Mortality is a fact of life for everyone and has been since Creation. As humans, we have the intelligence to realize and understand this because we possess the ability to reason and to learn. This ability, when combined with the presence of Life that keeps us in existence, beckons us to secure the future in some way and for some reason(s). We need not only the chance at life beyond our own which comes with the birth of our children, but also to leave our own names, our own ideas and beliefs secured onto something more solid than the spoken word yet not as heavy as stone tablets. In the arid, desert climates this came in the form of parchment . In locations with more water and vegetation, it came from the papyrus plant. But in either climate, something was needed to stain the language onto this new device. That something was the first pen.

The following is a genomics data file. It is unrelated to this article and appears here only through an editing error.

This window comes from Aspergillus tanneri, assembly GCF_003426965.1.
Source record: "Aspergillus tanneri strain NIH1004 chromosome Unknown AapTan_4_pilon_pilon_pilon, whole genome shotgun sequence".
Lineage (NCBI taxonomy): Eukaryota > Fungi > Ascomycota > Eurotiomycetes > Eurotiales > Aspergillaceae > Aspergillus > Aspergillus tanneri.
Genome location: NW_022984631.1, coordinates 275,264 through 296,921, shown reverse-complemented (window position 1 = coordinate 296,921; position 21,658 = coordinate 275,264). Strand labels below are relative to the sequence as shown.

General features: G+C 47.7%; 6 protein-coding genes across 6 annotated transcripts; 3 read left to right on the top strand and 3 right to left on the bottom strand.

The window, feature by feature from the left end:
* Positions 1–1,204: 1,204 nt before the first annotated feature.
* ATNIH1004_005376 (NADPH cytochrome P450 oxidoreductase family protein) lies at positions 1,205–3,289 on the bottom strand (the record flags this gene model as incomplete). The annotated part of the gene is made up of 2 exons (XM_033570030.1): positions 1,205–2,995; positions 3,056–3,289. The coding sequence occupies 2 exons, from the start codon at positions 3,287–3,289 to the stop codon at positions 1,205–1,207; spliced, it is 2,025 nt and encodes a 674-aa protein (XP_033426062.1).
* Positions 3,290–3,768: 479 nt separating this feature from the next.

The Dawn of Pen-kind
As early as 2,800 years before Christ, the pen was beginning to appear as a writing implement in the world. Its first form was that of a dried reed, its tip cut at an angle so to create a line of ink instead of a blot. To write with it, simply dip the cut tip of the reed into an ink supply, then gently press the dipped tip against the paper .
This was a simple means of writing that required raw materials ample in the environment. The degree of technology it used can be seen as only slightly higher than the scientific concept of the sharpened wedge (blade) used to cut an angle on the reed tip. The small effort needed to build a pen was far less than that of the ink needed. Nature grew the reed, humans merely plucked it from the ground and sliced off its bottom tip. During this period of Antiquity, the Egyptians had also constructed the Great Pyramids and the Sphinx. By no means was the pen as physically large and complex a creation as the wonders of the world, which were constructed with the sole purpose of being the final resting-place of the Pharaoh. However, the reed pen had a much...
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